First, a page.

“Crunchy” and “Eddy” aren’t your typical tour operators. When someone asked them if they could provide personal security detail services in a few of the countries they had already been deployed to while in the military, they jumped at the opportunity. But, what was supposed to be a simple security job turned into a “tour” when they started getting asked to bring clients to places that people don’t generally get to see in those areas. “It was the ‘aha’ moment for us,” said Eddy, “We thought ‘why don’t we make a business out of this?’ and a few weeks after we returned, we already had two more groups of people sign up.”
Both men spent 20 years in elite groups in the military, not your average “Grunt,” as they are called. They also spent more time overseas in combat areas than they did in their home countries. “Some of us actually enjoy the work we do. People don’t realize how important the missions are that we go on without their knowledge,” says Crunchy. Their unique training puts them in a position to keep people safe, and allows them to have a unique experience, while in a dangerous area.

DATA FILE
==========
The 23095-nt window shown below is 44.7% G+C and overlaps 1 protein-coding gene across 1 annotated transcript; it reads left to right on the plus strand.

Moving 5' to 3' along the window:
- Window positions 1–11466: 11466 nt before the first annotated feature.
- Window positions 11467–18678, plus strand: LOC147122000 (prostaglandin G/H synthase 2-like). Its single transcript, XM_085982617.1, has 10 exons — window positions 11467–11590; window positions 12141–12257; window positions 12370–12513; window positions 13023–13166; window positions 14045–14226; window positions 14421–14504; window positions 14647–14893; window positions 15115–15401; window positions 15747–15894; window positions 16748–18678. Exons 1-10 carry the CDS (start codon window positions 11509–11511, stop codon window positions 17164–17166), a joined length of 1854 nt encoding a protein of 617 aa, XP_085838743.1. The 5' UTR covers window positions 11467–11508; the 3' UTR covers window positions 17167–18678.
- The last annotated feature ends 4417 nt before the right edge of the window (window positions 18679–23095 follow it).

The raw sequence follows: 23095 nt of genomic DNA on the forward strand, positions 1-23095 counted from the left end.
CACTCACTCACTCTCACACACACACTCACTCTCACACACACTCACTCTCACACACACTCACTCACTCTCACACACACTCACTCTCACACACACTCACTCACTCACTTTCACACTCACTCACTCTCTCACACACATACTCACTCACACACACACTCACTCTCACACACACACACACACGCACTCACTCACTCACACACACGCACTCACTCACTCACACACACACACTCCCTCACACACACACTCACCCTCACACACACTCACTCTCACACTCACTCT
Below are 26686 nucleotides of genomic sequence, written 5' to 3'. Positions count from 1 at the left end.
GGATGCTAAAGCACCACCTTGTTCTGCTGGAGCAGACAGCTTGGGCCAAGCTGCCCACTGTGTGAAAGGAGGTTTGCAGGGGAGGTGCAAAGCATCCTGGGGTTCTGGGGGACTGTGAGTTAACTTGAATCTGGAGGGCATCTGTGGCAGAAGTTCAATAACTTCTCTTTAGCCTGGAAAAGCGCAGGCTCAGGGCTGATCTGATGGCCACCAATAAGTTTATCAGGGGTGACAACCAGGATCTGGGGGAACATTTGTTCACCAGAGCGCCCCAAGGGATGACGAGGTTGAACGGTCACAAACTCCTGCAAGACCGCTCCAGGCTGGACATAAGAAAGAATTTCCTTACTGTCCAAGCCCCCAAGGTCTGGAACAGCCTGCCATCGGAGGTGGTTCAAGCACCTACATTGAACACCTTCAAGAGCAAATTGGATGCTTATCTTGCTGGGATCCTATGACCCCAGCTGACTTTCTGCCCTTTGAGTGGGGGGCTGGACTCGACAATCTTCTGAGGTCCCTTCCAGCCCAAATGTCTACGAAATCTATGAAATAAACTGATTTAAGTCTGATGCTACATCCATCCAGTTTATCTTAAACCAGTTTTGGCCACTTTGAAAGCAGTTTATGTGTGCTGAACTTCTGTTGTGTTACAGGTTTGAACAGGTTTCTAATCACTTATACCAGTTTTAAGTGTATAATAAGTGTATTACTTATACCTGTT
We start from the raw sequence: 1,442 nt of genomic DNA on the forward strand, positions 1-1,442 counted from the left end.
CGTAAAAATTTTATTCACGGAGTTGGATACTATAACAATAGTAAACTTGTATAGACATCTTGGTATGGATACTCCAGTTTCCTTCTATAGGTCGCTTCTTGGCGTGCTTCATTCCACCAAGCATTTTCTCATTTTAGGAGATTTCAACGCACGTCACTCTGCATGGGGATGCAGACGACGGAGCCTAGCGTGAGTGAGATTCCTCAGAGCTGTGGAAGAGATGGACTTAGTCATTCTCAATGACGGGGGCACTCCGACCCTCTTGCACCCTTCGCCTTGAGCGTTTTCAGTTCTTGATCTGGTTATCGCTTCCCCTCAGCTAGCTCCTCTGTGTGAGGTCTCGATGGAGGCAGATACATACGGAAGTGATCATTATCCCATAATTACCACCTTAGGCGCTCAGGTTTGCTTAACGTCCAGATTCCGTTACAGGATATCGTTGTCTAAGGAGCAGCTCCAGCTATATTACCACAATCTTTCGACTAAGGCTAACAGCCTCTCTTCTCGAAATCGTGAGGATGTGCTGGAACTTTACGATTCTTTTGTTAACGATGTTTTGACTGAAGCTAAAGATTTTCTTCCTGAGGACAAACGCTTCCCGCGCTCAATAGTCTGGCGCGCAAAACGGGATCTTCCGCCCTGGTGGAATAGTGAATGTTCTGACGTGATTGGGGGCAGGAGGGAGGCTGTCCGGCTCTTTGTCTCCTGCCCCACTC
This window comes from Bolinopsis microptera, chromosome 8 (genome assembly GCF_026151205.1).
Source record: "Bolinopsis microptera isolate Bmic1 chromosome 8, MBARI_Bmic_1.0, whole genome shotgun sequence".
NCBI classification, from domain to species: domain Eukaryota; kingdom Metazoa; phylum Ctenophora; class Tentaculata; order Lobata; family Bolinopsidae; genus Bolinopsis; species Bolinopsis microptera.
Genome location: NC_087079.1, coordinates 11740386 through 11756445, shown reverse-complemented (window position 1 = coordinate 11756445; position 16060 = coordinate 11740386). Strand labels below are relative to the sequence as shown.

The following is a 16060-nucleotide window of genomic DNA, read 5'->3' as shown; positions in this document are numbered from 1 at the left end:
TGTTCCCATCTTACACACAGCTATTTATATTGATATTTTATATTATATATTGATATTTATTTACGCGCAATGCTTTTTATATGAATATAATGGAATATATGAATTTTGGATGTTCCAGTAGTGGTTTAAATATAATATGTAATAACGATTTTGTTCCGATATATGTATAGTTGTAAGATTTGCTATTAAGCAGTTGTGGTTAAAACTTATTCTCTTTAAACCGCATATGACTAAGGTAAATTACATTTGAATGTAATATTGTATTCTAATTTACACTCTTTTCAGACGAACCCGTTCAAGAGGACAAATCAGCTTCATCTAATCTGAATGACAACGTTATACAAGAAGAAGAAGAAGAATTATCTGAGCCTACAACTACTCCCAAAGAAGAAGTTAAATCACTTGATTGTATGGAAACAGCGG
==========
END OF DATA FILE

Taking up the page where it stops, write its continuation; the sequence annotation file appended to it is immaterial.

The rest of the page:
“Yeah, there are some pretty terrible people in this world and many of the people who come on our tours want a piece of them in some way or another,” says Eddy. They state that they work with the local governments to allow for special “Tour Missions” for their clients. “We’ve racked up a number of friends over the years who have the authority to get us in and allow for some unique ‘assistance’ with their issues.” In other words, they didn’t stop being “Grunts” when they left the military.